Catherine the Great

Throughout history, Russia has been viewed as a regressive cluster of barely civilized people on the verge of barbarism.In the eighteenth century, ideas of science and secularism grasped hold of Europe, and Russian Czars, realizing how behind Muscovite culture was, sought out this knowledge, attempting to imbed it into Russian society.Catherine II was one of these Czars.She listened to both the ideas of the philosophes and the problems of her people and strove to enlighten Russia by codifying the laws, establishing an elected government, funding hospitals, and forming a functioning school board.Her attempts, however, were met with only partial success.Her reforms received much criticism, especially from the serfs, and Catherine was forced to realize, through the Pugachev Rebellion in 1773, that enlightening all of Russia was an impossibility.Catherine II's greatest glory was seen in her foreign policies, as she solved two fundamental problems for Russia by winning victories over Turkey and Poland.As well, she established a League of Armed Neutrality and spoke out against the French Revolution. Catherine's reign created both prosperity and poverty for Russia.In order to decide whether she was truly great, one must evaluate her accomplishments upon the foundation of Russian ideals.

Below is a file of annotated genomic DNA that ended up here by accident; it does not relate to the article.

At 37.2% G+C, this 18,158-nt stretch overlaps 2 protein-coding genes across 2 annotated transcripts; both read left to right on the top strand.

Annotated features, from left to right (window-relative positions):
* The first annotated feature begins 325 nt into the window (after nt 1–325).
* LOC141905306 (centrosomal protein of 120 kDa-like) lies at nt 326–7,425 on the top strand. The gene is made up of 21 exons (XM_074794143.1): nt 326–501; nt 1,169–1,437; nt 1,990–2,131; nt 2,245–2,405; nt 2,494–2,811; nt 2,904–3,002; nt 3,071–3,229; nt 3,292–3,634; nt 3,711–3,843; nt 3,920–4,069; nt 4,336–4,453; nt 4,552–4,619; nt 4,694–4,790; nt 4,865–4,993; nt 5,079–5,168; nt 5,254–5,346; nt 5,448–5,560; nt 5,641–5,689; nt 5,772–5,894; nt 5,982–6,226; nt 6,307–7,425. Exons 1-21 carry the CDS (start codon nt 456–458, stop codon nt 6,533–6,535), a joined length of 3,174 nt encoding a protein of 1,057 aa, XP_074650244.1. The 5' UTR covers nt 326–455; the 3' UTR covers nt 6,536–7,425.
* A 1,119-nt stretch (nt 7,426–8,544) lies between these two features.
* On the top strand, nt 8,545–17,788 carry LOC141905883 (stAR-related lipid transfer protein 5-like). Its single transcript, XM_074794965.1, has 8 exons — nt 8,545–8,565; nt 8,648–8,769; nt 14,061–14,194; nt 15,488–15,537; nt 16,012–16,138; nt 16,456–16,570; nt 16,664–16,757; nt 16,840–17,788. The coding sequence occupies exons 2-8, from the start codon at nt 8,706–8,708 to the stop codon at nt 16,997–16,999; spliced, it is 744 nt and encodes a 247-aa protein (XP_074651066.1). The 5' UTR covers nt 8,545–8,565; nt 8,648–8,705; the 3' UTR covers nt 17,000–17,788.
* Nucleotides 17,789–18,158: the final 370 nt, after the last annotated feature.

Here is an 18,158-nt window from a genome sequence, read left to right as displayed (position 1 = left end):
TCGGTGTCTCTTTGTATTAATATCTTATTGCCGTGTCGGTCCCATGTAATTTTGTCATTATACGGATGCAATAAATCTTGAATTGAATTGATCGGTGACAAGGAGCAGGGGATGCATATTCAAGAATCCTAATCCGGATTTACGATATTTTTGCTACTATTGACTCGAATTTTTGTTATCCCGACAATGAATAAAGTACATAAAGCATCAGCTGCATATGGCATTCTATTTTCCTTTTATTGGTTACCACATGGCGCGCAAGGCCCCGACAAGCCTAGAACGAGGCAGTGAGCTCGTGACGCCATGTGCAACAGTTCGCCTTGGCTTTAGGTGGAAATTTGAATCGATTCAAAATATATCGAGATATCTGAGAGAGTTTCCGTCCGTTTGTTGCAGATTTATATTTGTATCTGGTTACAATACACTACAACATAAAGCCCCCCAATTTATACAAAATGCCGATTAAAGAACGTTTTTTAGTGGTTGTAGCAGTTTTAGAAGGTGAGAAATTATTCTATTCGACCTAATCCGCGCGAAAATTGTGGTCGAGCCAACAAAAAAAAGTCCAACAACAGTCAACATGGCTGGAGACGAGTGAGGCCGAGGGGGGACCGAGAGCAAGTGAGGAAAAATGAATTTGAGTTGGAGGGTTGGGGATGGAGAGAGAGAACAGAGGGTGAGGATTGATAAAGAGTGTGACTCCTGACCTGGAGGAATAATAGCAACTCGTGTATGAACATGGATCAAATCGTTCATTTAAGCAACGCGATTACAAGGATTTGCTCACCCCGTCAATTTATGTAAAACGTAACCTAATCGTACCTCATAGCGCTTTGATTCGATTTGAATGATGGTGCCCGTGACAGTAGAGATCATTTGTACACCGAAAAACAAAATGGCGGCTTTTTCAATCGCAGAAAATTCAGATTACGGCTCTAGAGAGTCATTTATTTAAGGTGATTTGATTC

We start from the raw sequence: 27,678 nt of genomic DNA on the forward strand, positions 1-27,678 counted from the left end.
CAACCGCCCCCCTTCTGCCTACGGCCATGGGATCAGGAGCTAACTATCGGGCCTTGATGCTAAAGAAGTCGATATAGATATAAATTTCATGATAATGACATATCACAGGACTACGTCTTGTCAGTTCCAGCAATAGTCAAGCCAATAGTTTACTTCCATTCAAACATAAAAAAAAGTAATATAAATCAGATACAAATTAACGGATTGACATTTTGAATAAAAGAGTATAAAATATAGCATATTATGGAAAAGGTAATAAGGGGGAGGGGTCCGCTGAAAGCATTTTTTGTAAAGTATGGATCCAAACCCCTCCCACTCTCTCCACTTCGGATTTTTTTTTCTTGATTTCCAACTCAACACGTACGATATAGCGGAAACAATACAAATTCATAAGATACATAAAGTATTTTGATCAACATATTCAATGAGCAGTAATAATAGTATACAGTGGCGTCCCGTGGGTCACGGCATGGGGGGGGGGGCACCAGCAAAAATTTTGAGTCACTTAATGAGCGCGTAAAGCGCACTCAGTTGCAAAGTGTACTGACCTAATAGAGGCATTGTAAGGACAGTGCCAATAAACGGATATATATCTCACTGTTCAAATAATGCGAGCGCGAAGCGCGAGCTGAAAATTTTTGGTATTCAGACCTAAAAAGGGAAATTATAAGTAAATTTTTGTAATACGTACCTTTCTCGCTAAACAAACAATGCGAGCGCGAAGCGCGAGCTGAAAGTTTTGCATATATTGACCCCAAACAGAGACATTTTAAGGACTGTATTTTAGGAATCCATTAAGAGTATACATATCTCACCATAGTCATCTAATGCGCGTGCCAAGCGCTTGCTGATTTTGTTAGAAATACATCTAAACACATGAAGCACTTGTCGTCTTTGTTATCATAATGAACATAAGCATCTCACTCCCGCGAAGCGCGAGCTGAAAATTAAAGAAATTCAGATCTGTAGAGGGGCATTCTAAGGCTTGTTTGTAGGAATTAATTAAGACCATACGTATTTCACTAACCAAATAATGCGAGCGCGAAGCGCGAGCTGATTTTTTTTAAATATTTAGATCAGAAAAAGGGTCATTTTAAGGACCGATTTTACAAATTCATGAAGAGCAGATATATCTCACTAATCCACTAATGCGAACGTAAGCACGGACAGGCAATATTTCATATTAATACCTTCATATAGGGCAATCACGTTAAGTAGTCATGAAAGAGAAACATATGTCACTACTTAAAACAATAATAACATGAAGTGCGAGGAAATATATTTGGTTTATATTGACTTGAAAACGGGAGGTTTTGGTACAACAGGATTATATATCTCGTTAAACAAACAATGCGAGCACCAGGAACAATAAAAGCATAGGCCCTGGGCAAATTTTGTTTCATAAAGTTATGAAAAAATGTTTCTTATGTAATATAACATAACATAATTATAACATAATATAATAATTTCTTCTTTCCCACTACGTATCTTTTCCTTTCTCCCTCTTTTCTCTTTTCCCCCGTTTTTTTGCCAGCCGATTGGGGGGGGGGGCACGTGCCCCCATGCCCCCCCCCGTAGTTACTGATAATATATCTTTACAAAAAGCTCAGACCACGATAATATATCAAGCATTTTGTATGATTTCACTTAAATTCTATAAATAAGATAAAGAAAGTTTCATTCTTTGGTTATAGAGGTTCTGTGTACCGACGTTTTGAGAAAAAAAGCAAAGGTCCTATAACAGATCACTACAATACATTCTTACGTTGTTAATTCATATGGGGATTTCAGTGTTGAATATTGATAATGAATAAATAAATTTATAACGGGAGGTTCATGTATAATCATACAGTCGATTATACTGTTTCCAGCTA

At the end of the seventeenth century, Russia was a country in transition.The death of Czar Alexis in 1676 marked a change in Russian society, a movement from traditional Muscovite culture toward new, educated concepts.Reforms in the 1650s divided and weakened the Russian Orthodox Church, and a few bold individuals began to adopt a semi-westernized lifestyle.By western standards, however, Russia still seem backward, and at best, "a fringe nation of Europe…without benefit of middle class, universities, academies, or secular culture" (Oblensky and Stone 144).The rebellion of the musketeers, or streltsy, in 1682 ex…


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